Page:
The Department of Homeland Security has published a Request for Information (RFI) that requests
industry feedback on existing Government product performance requirements involving the Situational Awareness Incident Response (SAIR) Tier III project. The objective of SAIR Tier III is to provide U.S. Government (USG) agencies the ability to assess, assure, monitor, and measure the security posture of their information technology (IT) assets in a timely manner (i.e., near-real time.) This RFI provides an opportunity for respondents to submit their ideas and initiatives related to this request. Additionally, respondents will have the opportunity to comment on the draft product performance requirements for SAIR III listed on Attachment 2.
From: FederalNewsRadio.com 1500AM
In the VA, there are a reported 100,000 mobile devices.
Marketing analysts are predicting 55 million tablets being sold this year.
The concept of “Bring Your Own Device” (BYOD) is beginning to plague federal IT professionals whose job is to maintain a safe and secure environment.
On today’s show, Tom Kellerman, the CTO at Air Patrol Corporation, shares with listeners his thoughts on wireless situation awareness, managing the mobile risk, as well continuous monitoring.
Protecting the mobile environment means more than guarding against theft, sniffing, malicious code, and direct attack.
From: Washington Technology
The 2012 Federal IT budget request is $80.9 billion, with most federal IT spending requests slightly ahead of 2011 levels. Priorities include telework and mobile computing as well as cloud computing and virtualization. Yet, according to a recent federal IT budget briefing covered in Washington Technology magazine at the end of October, significant risks are associated with mobile computing and cloud-based applications. For that reason, cyber security will continue to top federal IT technology spending trends.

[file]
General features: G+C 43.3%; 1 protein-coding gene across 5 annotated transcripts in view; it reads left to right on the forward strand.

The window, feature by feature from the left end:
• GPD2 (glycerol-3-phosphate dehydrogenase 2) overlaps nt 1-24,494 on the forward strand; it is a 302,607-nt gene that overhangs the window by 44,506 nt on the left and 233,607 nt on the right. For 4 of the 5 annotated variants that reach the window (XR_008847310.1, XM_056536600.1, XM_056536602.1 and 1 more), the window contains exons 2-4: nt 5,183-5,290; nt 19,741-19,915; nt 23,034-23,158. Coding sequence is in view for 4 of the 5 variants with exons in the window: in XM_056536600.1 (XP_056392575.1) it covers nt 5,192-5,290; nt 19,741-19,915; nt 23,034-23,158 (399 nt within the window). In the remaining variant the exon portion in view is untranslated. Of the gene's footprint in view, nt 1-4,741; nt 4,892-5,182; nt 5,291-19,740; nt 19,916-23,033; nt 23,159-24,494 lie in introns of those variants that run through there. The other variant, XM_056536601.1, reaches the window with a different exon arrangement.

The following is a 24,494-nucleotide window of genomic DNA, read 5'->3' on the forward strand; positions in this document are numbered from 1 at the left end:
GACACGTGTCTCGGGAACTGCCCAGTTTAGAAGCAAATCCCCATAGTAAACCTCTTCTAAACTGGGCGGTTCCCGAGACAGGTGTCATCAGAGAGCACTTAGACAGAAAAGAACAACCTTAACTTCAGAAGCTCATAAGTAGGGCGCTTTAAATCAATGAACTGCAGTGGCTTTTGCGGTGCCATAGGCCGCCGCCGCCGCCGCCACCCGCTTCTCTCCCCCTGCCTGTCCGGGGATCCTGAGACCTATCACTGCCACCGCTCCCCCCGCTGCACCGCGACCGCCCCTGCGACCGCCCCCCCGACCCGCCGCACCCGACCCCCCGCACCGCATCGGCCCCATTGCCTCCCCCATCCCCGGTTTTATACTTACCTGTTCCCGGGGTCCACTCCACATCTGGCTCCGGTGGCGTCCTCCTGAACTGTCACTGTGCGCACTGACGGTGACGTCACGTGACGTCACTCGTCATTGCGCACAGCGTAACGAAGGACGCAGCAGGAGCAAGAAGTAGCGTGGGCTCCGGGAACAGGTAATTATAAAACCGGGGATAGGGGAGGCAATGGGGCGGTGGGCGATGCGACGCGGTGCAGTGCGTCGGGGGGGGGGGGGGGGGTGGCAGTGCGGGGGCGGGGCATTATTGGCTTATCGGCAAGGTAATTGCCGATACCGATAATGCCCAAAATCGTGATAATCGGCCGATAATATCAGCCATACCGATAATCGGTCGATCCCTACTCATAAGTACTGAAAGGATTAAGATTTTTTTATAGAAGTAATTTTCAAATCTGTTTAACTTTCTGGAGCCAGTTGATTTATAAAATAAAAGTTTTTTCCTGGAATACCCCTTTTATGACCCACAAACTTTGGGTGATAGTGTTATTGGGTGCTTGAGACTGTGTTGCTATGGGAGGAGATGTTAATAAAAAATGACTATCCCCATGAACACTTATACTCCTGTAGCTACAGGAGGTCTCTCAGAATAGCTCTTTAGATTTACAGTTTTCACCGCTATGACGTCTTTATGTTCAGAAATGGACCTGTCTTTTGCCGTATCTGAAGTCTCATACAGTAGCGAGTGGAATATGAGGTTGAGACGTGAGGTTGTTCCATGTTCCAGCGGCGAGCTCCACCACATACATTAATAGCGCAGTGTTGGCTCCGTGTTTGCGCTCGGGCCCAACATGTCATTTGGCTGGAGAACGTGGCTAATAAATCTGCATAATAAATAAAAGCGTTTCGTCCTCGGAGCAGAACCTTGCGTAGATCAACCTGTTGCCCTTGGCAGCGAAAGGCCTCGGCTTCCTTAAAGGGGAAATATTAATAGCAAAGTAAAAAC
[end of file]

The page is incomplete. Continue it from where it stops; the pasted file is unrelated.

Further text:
Continuous monitoring helps federal agencies “dramatically reduce risk”, observed Keren Cummins, director of federal markets for nCircle.
Cummins looked at three federal agencies – the State Department, US Agency for International Development (USAID), and the Center for Medicare and Medicaid Services (CMS) – that were able to use continuous monitoring to reduce cybersecurity risk.
For example, the State Department was able to reduce risk by 89% in the first 12 months of its continuous monitoring program; USAID was able to raise its Federal Information Security Management Act (FISMA) grade from C– to A+ in five years; and CMS was able to reduce risk at 88 data centers by 80%.
In a speech on Wednesday, Federal Chief Information Officer Steven VanRoekel said that a federal plan for qualifying and providing security audits on private sector cloud providers will become mandatory for any agency that wanted to contact with third party cloud providers, according to a report on GovInfoSecurity.com. But even as the U.S. federal government forges ahead with plans to shift a quarter of its IT spending to cloud-based services, efforts to launch that program – the Federal Risk and Authorization Management Program (FedRAMP)- are falling way behind schedule, according to a GAO report.
By Rutrell Yasin
The Federal Risk and Authorization Program will eventually be a mandatory path as federal agencies move to the cloud, federal CIO Steve VanRoekel told a government and industry audience at the National Institute of Standards and Technology campus. And FedRAMP will help make agencies more secure in the cloud than they are today.
“FedRAMP in the very near future is really a starting point,” Van Roekel said during a speech at the NIST Cloud Computing Forum & Workshop IV in Gaithersburg, Md, Nov. 2. “We envision FedRAMP as a living initiative,” VanRoekel said in the second speech he has given since taking the reins of the federal CIO office.